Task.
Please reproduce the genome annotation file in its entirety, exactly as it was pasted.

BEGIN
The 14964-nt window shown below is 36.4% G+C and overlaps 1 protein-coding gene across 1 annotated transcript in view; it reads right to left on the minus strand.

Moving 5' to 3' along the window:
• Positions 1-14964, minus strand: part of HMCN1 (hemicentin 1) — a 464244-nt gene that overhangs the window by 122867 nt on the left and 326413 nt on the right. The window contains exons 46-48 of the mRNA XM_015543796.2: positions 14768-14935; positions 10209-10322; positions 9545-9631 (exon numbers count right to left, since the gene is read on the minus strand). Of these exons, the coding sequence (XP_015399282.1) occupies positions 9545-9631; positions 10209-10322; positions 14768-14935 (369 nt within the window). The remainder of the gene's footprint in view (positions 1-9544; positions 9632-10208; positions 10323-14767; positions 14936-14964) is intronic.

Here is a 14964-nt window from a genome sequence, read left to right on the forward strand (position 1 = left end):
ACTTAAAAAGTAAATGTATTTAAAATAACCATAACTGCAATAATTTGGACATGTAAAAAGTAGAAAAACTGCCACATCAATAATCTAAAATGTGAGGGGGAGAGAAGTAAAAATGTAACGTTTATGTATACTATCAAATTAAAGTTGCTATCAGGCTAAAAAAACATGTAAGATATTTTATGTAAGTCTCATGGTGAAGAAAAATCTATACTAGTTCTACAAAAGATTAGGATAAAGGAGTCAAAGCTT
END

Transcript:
The 14964-nt window shown below is 36.4% G+C and overlaps 1 protein-coding gene across 1 annotated transcript in view; it reads right to left on the minus strand.

Moving 5' to 3' along the window:
• Positions 1-14964, minus strand: part of HMCN1 (hemicentin 1) — a 464244-nt gene that overhangs the window by 122867 nt on the left and 326413 nt on the right. The window contains exons 46-48 of the mRNA XM_015543796.2: positions 14768-14935; positions 10209-10322; positions 9545-9631 (exon numbers count right to left, since the gene is read on the minus strand). Of these exons, the coding sequence (XP_015399282.1) occupies positions 9545-9631; positions 10209-10322; positions 14768-14935 (369 nt within the window). The remainder of the gene's footprint in view (positions 1-9544; positions 9632-10208; positions 10323-14767; positions 14936-14964) is intronic.

Here is a 14964-nt window from a genome sequence, read left to right on the forward strand (position 1 = left end):
ACTTAAAAAGTAAATGTATTTAAAATAACCATAACTGCAATAATTTGGACATGTAAAAAGTAGAAAAACTGCCACATCAATAATCTAAAATGTGAGGGGGAGAGAAGTAAAAATGTAACGTTTATGTATACTATCAAATTAAAGTTGCTATCAGGCTAAAAAAACATGTAAGATATTTTATGTAAGTCTCATGGTGAAGAAAAATCTATACTAGTTCTACAAAAGATTAGGATAAAGGAGTCAAAGCTT